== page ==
Now what does this have to do with the Oilers and my desires for them? I am going to argue that the Oiler fan is still a Melancholic and has never gone through the process of mourning. I also trace this back to what I have called the “Event of Being an Oilers’ Fan” or the end of dynasty period and the when the Moose lifted the Cup over the Oilers’ jersey the last time. Fans did not withdraw their libido attachment to the Dynasty and displaced it on to another team or the ‘new’ Oilers. Rather they withdrew their libido attachment into themselves and began to identify with the Dynasty. The disaster of the nineties was not understood as an object-loss, but instead was directly felt as the loss of the ego itself. We could no longer participate in the critical activity of being the Oilers’ fan, instead we suffered as the Dynasty would in the same position, since ourselves as ego was identified directly as the Dynasty. We where caught choking on the both the rising price of beer at Rexall Place as well as not being able to healthly mourn the loss of the greatness of the Oilers. This explains why the Oilers’ fans ‘abandoned’ their season tickets, and why the OilDiaspora is so touchy about our team (it is not the Oilers that other fans are mocking, but us the fans ourselves).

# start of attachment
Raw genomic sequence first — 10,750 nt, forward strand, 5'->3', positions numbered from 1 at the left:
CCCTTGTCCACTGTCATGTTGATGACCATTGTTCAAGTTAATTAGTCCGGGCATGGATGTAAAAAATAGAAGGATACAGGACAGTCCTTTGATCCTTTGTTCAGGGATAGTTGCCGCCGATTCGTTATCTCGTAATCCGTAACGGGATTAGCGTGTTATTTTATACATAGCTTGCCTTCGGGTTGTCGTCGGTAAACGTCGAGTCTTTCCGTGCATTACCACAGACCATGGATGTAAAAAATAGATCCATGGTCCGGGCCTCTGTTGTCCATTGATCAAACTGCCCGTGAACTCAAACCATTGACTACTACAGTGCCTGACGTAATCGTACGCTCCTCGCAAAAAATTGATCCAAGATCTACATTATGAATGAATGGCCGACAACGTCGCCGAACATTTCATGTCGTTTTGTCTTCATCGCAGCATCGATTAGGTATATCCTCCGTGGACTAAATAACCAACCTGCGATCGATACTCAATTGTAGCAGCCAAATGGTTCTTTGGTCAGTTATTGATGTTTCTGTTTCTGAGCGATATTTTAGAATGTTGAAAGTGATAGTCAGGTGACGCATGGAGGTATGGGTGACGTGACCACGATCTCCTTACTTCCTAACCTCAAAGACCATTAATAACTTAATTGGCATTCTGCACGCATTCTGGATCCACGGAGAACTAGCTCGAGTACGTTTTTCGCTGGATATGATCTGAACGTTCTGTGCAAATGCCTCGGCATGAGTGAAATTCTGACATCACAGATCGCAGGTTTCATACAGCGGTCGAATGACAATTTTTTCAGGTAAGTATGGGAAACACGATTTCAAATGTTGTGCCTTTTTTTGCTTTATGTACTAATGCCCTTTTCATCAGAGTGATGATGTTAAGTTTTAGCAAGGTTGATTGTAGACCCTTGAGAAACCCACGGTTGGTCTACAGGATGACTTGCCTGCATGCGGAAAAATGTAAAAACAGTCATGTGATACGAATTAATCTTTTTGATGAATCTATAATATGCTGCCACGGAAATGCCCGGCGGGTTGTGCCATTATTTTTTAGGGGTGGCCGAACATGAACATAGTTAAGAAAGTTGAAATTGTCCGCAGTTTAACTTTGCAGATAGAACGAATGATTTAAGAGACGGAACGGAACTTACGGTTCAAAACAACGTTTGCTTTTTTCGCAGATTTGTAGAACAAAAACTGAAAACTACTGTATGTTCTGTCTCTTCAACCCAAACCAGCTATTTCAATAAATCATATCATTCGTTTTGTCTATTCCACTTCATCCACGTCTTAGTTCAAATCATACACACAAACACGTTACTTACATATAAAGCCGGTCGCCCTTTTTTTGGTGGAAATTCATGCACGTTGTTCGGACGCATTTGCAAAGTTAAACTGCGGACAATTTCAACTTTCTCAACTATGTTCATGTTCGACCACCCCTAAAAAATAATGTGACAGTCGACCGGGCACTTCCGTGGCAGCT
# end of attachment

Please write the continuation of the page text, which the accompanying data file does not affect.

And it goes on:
But everything does expire, just look at the milk in your fridge, so why wouldn’t the melancholia of being an Oilers’ fan expire too. Jordan Eberle’s goal two nights ago, reminded me that everything does die: that the Dynasty did die over 15 years and I am still attempting to mourn them, but I am doing a poor job. Instead of being stuck in the melancholia that we have suffered through for many years, it is time to stop identifying with the Oilers (which may reduce my pleasure I get from laughing at Toronto fans, but that is a price I am willing to pay). The next questions is: why are we hesitating?